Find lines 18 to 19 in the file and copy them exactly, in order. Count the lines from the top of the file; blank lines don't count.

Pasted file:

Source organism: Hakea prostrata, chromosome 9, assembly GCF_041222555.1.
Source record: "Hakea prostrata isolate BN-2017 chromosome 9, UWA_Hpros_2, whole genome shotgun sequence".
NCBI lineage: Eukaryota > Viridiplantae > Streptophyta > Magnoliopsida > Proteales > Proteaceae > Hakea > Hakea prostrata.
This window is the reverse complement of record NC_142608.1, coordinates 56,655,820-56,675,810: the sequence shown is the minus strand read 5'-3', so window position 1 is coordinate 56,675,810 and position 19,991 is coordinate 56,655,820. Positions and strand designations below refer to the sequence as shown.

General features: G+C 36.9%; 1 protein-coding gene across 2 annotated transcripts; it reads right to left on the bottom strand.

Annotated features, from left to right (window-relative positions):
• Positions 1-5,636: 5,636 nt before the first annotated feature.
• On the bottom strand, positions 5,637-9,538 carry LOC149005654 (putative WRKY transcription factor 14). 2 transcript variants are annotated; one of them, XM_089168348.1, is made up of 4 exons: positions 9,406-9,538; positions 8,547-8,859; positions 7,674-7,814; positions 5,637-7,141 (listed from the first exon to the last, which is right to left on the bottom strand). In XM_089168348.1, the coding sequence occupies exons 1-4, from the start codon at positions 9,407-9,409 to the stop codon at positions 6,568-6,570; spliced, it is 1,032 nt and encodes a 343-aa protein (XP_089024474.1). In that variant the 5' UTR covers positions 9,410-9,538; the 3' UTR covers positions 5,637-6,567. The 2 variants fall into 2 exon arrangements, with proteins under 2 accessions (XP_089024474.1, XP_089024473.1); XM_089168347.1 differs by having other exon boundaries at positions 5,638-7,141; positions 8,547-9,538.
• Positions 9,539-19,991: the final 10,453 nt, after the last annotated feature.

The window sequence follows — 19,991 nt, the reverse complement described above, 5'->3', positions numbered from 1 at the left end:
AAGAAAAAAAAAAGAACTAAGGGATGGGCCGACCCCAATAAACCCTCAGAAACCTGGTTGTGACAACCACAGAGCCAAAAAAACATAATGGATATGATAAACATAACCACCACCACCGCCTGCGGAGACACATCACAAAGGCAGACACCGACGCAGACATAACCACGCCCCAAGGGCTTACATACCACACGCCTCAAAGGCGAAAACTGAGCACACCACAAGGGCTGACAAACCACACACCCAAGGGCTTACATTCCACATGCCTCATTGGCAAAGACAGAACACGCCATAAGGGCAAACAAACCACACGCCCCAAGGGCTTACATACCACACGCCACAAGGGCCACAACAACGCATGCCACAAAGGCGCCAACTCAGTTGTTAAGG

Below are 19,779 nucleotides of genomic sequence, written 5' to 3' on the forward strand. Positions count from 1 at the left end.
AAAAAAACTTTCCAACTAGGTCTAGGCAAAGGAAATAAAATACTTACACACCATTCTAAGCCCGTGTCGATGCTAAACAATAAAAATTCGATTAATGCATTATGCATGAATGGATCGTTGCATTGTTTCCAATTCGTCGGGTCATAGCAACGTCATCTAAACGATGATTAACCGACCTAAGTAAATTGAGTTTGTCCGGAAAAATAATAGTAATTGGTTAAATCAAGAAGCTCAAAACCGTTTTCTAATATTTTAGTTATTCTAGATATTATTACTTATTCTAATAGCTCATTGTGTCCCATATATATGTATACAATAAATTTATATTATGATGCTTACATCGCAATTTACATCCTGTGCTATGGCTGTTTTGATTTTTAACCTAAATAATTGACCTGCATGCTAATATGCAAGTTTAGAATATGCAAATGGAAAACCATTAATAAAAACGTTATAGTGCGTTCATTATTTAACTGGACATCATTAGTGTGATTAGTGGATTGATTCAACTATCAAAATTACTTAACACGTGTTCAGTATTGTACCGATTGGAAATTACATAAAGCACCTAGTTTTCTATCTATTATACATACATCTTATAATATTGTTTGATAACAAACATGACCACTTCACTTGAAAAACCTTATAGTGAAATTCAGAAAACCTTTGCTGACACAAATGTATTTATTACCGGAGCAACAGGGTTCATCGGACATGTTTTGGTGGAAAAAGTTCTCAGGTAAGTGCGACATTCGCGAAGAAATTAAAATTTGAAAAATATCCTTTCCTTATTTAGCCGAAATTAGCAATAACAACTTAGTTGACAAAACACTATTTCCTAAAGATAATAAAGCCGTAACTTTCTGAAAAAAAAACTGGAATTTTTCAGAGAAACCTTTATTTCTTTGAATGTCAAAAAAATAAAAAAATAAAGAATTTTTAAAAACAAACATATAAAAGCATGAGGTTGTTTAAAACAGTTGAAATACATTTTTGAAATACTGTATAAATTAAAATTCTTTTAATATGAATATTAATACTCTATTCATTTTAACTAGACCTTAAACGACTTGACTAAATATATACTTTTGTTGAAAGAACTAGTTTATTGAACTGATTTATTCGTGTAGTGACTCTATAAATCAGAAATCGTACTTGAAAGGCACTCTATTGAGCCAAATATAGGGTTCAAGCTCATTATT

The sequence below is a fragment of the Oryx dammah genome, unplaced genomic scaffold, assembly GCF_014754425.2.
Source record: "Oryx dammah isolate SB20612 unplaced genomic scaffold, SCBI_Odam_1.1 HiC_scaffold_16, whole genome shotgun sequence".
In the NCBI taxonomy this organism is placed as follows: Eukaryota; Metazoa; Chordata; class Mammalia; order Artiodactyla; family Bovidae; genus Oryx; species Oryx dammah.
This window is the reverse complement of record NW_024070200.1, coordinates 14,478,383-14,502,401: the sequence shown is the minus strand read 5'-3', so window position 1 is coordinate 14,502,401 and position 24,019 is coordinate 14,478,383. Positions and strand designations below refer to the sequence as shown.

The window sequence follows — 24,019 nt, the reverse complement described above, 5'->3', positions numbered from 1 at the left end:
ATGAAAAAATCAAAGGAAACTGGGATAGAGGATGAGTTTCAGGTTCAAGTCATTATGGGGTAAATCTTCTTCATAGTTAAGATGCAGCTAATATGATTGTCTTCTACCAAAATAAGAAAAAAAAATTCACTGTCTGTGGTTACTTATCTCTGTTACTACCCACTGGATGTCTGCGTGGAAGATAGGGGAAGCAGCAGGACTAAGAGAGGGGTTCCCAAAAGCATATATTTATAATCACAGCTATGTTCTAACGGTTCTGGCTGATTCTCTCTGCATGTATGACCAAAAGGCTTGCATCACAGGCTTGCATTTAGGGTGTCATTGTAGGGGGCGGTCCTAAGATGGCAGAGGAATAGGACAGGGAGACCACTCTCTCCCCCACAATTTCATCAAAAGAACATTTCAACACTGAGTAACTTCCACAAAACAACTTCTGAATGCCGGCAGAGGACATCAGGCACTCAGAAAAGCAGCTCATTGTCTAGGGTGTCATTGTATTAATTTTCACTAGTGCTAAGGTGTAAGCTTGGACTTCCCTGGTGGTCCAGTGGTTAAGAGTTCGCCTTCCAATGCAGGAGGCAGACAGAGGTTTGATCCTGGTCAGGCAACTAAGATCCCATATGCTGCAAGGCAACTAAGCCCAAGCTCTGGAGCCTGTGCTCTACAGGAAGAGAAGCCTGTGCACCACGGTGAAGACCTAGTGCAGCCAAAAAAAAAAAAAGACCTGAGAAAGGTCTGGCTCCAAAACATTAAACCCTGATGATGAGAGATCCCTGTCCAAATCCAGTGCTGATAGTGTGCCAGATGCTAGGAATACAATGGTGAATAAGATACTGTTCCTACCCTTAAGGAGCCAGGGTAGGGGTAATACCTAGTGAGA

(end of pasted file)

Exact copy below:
The window sequence follows — 24,019 nt, the reverse complement described above, 5'->3', positions numbered from 1 at the left end:
ATGAAAAAATCAAAGGAAACTGGGATAGAGGATGAGTTTCAGGTTCAAGTCATTATGGGGTAAATCTTCTTCATAGTTAAGATGCAGCTAATATGATTGTCTTCTACCAAAATAAGAAAAAAAAATTCACTGTCTGTGGTTACTTATCTCTGTTACTACCCACTGGATGTCTGCGTGGAAGATAGGGGAAGCAGCAGGACTAAGAGAGGGGTTCCCAAAAGCATATATTTATAATCACAGCTATGTTCTAACGGTTCTGGCTGATTCTCTCTGCATGTATGACCAAAAGGCTTGCATCACAGGCTTGCATTTAGGGTGTCATTGTAGGGGGCGGTCCTAAGATGGCAGAGGAATAGGACAGGGAGACCACTCTCTCCCCCACAATTTCATCAAAAGAACATTTCAACACTGAGTAACTTCCACAAAACAACTTCTGAATGCCGGCAGAGGACATCAGGCACTCAGAAAAGCAGCTCATTGTCTAGGGTGTCATTGTATTAATTTTCACTAGTGCTAAGGTGTAAGCTTGGACTTCCCTGGTGGTCCAGTGGTTAAGAGTTCGCCTTCCAATGCAGGAGGCAGACAGAGGTTTGATCCTGGTCAGGCAACTAAGATCCCATATGCTGCAAGGCAACTAAGCCCAAGCTCTGGAGCCTGTGCTCTACAGGAAGAGAAGCCTGTGCACCACGGTGAAGACCTAGTGCAGCCAAAAAAAAAAAAAGACCTGAGAAAGGTCTGGCTCCAAAACATTAAACCCTGATGATGAGAGATCCCTGTCCAAATCCAGTGCTGATAGTGTGCCAGATGCTAGGAATACAATGGTGAATAAGATACTGTTCCTACCCTTAAGGAGCCAGGGTAGGGGTAATACCTAGTGAGA